The story features a 7-year-old boy and a 3-year-old girl who follows him escaping an Indian massacre. The boy, appropriately named Hardy, must try and find his father while being tracked by Indians and 2 crooks. Hardy uses every trick he has learned in his short life to throw the bad guys off his trail yet leave signs for his father. Eventually all parties converge for a rip-snorting climax.
This is a great western, if not politically correct, in this day and age. The only problem that I had with it is that some of the dates don't work. Hardy's father was supposed to be over 15 when the Royal Navy pressed him. Yet the story is set in 1848. Given that the Napoleonic wars ended 33 years before the story and that the Royal Navy had to downsize decommissioning sailors not pressing them, Hardy's father is either a lot older than he seems in the story or L'Amour has an anachronism. However, this is a minor point.
Down the Long Hills is a great story and shows why L'Amour should have received more critical acclaim than he did.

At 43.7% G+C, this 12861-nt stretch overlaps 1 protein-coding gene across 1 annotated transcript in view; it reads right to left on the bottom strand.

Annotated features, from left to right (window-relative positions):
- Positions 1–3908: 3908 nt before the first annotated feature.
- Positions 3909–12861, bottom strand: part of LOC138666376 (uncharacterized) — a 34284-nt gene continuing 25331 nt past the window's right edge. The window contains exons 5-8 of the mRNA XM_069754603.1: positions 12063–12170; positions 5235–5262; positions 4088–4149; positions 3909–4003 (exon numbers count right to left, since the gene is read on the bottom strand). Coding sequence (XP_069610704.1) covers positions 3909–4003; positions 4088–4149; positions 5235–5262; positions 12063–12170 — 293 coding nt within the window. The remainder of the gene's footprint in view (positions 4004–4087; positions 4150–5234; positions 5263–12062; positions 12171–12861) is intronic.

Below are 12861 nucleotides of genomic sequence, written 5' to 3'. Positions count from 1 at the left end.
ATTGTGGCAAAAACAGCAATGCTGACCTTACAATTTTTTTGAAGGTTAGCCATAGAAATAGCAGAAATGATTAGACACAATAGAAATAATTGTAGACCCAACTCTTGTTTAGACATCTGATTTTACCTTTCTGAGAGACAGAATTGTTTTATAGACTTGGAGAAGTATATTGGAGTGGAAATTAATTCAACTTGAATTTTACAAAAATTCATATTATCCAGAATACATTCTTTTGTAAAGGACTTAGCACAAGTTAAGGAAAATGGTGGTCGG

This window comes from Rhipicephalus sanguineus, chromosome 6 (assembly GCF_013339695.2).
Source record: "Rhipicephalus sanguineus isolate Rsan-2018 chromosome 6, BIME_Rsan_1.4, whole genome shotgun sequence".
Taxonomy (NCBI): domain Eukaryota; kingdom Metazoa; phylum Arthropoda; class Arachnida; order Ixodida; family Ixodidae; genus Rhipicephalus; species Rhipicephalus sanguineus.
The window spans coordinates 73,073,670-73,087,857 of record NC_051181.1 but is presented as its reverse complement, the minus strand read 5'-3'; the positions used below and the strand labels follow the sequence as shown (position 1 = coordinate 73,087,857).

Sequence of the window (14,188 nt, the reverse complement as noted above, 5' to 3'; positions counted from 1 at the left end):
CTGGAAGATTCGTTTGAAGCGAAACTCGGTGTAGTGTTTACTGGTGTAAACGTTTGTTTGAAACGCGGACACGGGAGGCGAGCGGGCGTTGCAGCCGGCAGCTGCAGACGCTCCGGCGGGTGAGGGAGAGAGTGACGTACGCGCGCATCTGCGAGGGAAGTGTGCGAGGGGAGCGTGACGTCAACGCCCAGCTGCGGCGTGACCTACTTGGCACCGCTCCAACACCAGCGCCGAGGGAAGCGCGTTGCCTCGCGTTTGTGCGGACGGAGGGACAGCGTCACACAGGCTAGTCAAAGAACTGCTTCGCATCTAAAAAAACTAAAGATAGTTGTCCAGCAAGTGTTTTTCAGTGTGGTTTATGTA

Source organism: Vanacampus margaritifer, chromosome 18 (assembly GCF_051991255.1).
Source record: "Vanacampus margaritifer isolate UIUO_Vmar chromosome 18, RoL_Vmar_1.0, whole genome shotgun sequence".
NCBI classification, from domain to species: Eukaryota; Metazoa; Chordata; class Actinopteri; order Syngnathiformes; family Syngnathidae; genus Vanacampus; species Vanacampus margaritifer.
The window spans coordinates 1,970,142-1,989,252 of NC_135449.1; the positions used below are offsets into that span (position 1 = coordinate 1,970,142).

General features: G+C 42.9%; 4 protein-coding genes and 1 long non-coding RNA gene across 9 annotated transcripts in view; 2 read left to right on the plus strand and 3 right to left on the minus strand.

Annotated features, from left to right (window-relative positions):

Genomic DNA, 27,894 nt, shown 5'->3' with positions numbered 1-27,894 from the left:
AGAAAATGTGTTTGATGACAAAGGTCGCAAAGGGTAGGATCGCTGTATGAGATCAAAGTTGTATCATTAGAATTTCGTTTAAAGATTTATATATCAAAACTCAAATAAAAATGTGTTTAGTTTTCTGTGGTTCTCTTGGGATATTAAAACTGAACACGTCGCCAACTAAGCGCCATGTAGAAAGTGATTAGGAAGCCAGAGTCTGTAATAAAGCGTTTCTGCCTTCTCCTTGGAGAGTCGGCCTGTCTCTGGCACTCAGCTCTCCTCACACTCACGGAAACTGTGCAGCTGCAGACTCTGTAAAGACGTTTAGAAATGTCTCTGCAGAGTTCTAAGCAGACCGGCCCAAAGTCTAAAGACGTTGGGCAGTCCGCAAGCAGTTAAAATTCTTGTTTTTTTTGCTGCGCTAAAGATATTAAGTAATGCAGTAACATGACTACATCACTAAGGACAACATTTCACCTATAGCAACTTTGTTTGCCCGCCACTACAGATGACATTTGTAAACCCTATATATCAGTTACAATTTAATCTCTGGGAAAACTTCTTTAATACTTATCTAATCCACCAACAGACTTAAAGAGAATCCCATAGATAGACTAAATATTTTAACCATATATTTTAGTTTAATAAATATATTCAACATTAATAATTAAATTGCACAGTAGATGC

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By Paul Miller on May 9 2001
Format: Paperback
L'amour gets his spur with this short novel. Seven year old ,aptly named, Hardy survives a Wagon train massacre along with a three year old girl Betty Sue. He has to keep both of them alive as they undertake a long prairie journey to find his father. Descriptive and fast paced this story is told from several different perspectives, Hardy's, The Indian trailing them to steal their horse, the worried father out looking for his son, and a couple of bad men the kids unfortunately run across. We even get a Grizzly bear's perspective for a few lines. I wondered what the title "Down the Long Hills" could mean since they travel over prairie. Well it turns out that the prairie out west is really in a slow gradient and not perfectly flat thus the "long hills" of the title. "Down the Long Hills" won best Western novel of the year in 1968 and was awarded the Golden Spur.